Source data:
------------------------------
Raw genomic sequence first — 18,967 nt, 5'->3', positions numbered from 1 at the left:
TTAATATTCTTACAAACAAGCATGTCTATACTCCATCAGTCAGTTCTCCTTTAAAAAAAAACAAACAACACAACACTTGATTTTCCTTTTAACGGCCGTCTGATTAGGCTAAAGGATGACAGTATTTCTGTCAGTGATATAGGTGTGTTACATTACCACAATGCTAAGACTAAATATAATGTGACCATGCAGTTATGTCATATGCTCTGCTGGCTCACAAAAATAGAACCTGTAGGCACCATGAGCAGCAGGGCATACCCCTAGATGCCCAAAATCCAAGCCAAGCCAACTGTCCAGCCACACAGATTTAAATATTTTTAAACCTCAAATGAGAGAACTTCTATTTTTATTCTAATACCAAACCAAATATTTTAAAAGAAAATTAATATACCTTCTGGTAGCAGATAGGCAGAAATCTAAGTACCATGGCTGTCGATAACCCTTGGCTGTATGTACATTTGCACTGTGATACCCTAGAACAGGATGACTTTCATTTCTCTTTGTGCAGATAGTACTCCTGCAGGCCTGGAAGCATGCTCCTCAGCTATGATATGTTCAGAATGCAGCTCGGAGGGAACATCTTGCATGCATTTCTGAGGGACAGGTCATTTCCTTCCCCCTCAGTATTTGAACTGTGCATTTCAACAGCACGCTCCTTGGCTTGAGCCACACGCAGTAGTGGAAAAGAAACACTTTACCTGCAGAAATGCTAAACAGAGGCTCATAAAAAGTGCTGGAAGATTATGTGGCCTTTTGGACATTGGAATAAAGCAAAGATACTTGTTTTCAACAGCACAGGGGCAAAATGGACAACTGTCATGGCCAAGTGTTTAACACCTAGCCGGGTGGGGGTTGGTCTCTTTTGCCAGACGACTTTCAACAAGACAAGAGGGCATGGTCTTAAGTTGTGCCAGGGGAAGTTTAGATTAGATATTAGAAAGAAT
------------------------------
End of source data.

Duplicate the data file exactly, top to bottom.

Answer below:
Raw genomic sequence first — 18,967 nt, 5'->3', positions numbered from 1 at the left:
TTAATATTCTTACAAACAAGCATGTCTATACTCCATCAGTCAGTTCTCCTTTAAAAAAAAACAAACAACACAACACTTGATTTTCCTTTTAACGGCCGTCTGATTAGGCTAAAGGATGACAGTATTTCTGTCAGTGATATAGGTGTGTTACATTACCACAATGCTAAGACTAAATATAATGTGACCATGCAGTTATGTCATATGCTCTGCTGGCTCACAAAAATAGAACCTGTAGGCACCATGAGCAGCAGGGCATACCCCTAGATGCCCAAAATCCAAGCCAAGCCAACTGTCCAGCCACACAGATTTAAATATTTTTAAACCTCAAATGAGAGAACTTCTATTTTTATTCTAATACCAAACCAAATATTTTAAAAGAAAATTAATATACCTTCTGGTAGCAGATAGGCAGAAATCTAAGTACCATGGCTGTCGATAACCCTTGGCTGTATGTACATTTGCACTGTGATACCCTAGAACAGGATGACTTTCATTTCTCTTTGTGCAGATAGTACTCCTGCAGGCCTGGAAGCATGCTCCTCAGCTATGATATGTTCAGAATGCAGCTCGGAGGGAACATCTTGCATGCATTTCTGAGGGACAGGTCATTTCCTTCCCCCTCAGTATTTGAACTGTGCATTTCAACAGCACGCTCCTTGGCTTGAGCCACACGCAGTAGTGGAAAAGAAACACTTTACCTGCAGAAATGCTAAACAGAGGCTCATAAAAAGTGCTGGAAGATTATGTGGCCTTTTGGACATTGGAATAAAGCAAAGATACTTGTTTTCAACAGCACAGGGGCAAAATGGACAACTGTCATGGCCAAGTGTTTAACACCTAGCCGGGTGGGGGTTGGTCTCTTTTGCCAGACGACTTTCAACAAGACAAGAGGGCATGGTCTTAAGTTGTGCCAGGGGAAGTTTAGATTAGATATTAGAAAGAAT